|Born||June 25, 1876|
|Died||January 17, 1961|
New York City, NY
West Point Cemetery
|Allegiance||United States of America|
|Service/||United States Army|
|Years of service||1898-1928|
|Unit||United States Military Academy|
Martin "Marty" Maher, Jr. (June 25, 1876 – January 17, 1961) was an Irish immigrant from Ballycrine near Roscrea, County Tipperary, Ireland, who joined the United States Army in 1898 and rose to the rank of master sergeant. He served as a swimming instructor at the United States Military Academy, West Point, New York, from 1899 to 1928.
Maher retired from the army in 1928 and stayed at West Point as a civilian employee in the athletic department. He retired from the civil service in 1946, completing 50 years of service at West Point (including two years as a waiter prior to his enlistment).
A much-respected and admired member of the West Point staff, Maher was named an honorary member of the classes of 1912, 1926 and 1928. His autobiography, Bringing Up The Brass: My 55 Years at West Point, co-written by Colonel Red Reeder and Nardi Reeder Campion, was published in 1951 by David McKay Company Inc.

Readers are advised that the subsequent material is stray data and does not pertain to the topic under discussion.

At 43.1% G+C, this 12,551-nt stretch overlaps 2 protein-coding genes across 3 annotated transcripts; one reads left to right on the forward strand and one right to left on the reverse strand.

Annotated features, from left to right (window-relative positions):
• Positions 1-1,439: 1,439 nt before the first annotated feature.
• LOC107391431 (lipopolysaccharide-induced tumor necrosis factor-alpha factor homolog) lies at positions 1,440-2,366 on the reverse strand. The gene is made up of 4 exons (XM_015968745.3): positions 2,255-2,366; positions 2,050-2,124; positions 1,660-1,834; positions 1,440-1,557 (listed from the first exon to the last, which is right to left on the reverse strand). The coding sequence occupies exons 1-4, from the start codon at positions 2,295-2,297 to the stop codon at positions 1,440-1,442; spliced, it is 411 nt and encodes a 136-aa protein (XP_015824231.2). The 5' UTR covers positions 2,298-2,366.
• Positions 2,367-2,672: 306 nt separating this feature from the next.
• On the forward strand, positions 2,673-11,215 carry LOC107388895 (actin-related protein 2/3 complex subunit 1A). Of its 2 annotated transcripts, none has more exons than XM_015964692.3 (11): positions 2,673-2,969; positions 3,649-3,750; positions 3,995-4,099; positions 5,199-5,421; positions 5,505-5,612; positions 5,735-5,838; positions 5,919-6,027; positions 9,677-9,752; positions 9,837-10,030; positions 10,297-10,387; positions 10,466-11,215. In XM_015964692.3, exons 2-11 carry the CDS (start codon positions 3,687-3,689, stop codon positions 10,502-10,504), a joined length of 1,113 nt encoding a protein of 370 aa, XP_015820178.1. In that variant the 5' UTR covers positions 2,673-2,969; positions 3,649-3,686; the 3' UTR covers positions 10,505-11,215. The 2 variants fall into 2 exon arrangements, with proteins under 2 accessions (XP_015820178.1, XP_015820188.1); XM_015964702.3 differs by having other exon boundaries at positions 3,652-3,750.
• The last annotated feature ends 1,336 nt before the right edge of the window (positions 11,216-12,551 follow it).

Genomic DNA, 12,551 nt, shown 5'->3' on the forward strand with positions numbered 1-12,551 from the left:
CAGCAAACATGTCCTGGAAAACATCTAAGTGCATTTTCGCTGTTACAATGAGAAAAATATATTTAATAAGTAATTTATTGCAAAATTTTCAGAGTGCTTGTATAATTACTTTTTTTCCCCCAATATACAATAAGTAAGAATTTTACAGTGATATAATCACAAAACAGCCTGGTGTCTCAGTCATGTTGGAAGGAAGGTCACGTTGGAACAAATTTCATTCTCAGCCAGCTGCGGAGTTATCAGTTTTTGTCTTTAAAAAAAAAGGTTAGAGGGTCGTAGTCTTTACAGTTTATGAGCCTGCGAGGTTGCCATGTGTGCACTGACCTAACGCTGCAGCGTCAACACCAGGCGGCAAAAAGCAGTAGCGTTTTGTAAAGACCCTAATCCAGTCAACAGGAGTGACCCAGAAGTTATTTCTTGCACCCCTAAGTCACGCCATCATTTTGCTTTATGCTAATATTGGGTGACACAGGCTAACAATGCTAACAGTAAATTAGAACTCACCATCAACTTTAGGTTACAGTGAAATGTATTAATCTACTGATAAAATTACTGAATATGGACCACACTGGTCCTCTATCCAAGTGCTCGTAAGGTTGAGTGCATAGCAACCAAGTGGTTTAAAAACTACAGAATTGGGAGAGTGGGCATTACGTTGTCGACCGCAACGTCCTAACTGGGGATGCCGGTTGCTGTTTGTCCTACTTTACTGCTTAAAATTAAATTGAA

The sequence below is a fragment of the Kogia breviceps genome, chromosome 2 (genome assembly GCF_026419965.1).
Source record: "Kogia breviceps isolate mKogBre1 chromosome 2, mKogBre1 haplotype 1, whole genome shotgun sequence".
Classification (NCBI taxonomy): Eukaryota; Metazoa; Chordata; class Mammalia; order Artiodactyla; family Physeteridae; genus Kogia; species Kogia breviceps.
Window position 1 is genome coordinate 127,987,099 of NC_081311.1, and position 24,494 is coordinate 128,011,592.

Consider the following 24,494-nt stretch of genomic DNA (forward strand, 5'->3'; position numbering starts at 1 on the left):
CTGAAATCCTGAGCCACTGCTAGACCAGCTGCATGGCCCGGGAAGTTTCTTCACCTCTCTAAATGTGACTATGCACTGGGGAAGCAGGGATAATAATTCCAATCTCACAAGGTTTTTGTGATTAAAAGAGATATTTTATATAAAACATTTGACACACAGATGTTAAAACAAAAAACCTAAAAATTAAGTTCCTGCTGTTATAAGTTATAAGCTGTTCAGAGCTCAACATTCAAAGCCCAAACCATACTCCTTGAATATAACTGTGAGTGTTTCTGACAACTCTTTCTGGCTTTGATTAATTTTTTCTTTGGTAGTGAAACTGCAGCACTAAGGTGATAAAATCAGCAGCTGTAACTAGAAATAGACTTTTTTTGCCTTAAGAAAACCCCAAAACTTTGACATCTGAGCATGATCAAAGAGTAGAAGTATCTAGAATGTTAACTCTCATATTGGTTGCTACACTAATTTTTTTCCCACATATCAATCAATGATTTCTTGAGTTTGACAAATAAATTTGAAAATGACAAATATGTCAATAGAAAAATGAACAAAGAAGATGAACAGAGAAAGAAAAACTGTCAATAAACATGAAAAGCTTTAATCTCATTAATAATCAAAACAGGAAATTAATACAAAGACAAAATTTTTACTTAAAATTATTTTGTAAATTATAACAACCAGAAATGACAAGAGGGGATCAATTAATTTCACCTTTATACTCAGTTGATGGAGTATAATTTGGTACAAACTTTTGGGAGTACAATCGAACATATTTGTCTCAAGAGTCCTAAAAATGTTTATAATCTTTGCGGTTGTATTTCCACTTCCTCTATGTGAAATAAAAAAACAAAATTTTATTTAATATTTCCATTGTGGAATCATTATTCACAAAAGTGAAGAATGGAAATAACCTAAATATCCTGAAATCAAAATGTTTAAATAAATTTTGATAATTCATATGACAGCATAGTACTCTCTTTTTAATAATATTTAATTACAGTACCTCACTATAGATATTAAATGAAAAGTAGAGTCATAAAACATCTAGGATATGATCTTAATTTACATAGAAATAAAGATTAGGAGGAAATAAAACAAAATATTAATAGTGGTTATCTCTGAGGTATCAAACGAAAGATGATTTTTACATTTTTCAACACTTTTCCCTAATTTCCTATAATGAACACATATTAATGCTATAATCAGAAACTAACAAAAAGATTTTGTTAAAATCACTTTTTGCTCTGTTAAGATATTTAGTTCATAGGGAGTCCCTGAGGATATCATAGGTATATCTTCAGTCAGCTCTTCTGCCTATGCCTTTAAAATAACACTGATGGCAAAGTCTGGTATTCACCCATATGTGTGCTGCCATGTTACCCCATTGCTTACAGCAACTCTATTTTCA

Maher died on January 17 1961 at the age of 84 and is buried in the West Point Cemetery.
In popular culture
Maher was the subject of the 1955 film The Long Gray Line, starring Tyrone Power and Maureen O'Hara. His autobiography was the source material for the film. The film depicts Maher as having been in the U.S. Army for all of his fifty years at West Point, whereas in reality he was in the Army for thirty years and stayed on for another twenty after retiring.
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